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New Project: The Codex

Decks of French Slave Ship Aurore, 1784

The Codex is an attempt to process Atlantic slavery through application, code, and screen.

At present, there are three volumes:

Volume 1: Seeing Dark Matter explores black visual culture across time and space.  It is a blog on black diasporic visual literacy.

Volume 2: #ADPhD, an extension of African Diaspora, Ph.D., is an Atlantic slavery salon, open to all philosophes.  Archive,  scholarship, and historical study live there.

Volume 3: Diaspora Hypertext captures Atlantic slavery ephemera, the flotsam and jetsam of history, in present-day form.

New volumes are in the works.  The next will likely be related to free women of color but certainly one (or several) devoted to New Orleans are in order.

Each volume is rooted in Tumblr, a social media platform nearly impossible to archive (as of this posting) because there is no mechanism to capture the wave of reblogs, shares, and remediation that occurs as posts are published and distributed among friends and followers.  More than fluid, such dispersal defies the linear and stratified logic of a true codex.  Even the process of creating, changing, and destroying volumes at will contradicts the purpose of a codex which is to define and demarcate, validating and authorizing in the process.

But I am dealing with encounters of Atlantic slavery and these defy logic and narrative.  This history ripples across time and place but (has been) disappear(ed) from published accounts and everyday lexicon.  The Codex deliberately betrays “the lists” to create Atlantic African “diaspora catalogues.”  There is no linear here.  The only logic is ritual.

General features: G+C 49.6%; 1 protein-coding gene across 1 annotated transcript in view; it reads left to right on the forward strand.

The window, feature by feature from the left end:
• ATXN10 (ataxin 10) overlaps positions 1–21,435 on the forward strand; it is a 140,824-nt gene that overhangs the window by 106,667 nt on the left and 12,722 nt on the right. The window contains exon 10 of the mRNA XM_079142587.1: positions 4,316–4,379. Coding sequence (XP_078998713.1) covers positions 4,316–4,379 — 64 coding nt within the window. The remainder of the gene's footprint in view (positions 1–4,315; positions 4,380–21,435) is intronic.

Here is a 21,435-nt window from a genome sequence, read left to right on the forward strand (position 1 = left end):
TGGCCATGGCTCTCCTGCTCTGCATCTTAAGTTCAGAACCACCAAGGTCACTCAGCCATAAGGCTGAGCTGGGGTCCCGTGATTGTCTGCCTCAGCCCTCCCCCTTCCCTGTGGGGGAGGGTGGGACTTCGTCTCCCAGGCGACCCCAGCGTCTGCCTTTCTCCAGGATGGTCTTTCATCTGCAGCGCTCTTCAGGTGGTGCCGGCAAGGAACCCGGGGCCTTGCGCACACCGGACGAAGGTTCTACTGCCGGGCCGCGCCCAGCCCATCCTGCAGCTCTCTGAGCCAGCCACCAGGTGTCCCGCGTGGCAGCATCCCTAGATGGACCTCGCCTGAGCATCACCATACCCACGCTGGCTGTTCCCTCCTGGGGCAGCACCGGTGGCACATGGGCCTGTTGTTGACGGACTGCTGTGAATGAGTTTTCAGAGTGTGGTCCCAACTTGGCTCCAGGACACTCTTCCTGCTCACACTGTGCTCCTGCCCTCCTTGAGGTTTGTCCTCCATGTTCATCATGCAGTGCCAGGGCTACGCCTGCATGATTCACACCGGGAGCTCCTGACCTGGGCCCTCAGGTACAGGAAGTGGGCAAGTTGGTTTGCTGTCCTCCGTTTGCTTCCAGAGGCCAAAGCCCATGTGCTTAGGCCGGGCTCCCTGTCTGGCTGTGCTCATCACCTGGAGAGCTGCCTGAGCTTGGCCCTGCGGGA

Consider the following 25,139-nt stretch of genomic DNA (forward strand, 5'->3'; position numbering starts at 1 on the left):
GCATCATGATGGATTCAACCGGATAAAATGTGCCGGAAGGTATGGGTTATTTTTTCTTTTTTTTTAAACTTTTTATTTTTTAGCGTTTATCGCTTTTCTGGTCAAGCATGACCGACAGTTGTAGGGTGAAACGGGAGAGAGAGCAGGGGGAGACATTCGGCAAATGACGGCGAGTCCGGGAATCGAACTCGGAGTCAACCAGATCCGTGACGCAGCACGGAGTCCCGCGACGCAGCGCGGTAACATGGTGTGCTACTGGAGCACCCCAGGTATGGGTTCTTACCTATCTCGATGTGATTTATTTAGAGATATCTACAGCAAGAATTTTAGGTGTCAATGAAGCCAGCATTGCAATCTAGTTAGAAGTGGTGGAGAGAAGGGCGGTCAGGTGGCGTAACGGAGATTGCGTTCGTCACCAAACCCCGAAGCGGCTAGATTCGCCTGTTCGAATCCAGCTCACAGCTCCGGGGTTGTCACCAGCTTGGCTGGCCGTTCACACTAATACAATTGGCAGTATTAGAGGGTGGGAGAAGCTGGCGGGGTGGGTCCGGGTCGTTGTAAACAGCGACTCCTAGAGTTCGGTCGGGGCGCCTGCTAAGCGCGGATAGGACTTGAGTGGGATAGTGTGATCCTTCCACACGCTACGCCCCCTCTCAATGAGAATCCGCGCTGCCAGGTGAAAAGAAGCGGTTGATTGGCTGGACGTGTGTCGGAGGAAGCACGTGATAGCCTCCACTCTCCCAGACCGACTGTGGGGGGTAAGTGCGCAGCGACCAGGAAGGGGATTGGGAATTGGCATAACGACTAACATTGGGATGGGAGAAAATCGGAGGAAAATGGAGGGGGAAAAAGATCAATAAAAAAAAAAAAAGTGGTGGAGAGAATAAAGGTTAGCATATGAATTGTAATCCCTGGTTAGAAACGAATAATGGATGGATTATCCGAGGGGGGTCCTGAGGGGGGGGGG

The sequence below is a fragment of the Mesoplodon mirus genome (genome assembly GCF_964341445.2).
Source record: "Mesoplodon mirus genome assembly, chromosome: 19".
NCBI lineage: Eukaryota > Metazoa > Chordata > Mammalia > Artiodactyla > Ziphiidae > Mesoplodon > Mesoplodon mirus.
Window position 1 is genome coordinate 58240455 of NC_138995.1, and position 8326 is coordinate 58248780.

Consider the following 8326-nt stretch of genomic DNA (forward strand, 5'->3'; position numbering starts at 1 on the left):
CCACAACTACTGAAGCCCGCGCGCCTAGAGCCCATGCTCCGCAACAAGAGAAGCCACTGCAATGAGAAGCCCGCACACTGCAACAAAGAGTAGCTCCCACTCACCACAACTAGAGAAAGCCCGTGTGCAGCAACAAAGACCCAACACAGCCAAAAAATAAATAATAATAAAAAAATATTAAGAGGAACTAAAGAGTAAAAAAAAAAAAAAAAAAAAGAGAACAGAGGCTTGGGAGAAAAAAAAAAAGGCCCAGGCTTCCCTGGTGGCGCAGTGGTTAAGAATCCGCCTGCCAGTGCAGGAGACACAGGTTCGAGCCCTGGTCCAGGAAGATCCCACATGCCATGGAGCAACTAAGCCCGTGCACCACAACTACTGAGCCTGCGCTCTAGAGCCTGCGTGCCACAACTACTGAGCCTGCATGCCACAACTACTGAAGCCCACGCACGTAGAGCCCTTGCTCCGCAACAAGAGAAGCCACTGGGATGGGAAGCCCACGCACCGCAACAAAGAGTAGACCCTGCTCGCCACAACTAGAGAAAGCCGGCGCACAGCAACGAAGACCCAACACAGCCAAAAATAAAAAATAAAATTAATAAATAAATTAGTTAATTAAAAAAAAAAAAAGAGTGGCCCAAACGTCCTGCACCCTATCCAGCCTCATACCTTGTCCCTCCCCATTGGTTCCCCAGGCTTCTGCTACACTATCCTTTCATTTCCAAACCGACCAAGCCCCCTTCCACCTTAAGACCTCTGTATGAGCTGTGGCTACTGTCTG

The Codex is open.  Follow. Share. Reblog at will.

More to come.

Suggested Reading: Katherine McKittrick. ‘I Entered the Lists…Diaspora Catalogues: The List, The Unbearable Territory, and Tormented Chronologies—Three Narratives and a Weltanschauung.’: XCP: Cross Cultural Poetics, 17, (2007): 7-29.

Image Credit: “Decks of French Slave Ship Aurore, 1784,” as shown on www.slaveryimages.org, compiled by Jerome Handler and Michael Tuite, and sponsored by the Virginia Foundation for the Humanities and the University of Virginia Library. (Click image for details). From the website: “This illustration was apparently produced expressly for the exhibition in Nantes, and was done by Jean Boudriot; it is a composite of two of his earlier drawings which were first published in his Traite et Navire Negrier lAurore (Paris: published by author, 1984), pp. 38-39, 46-47.”

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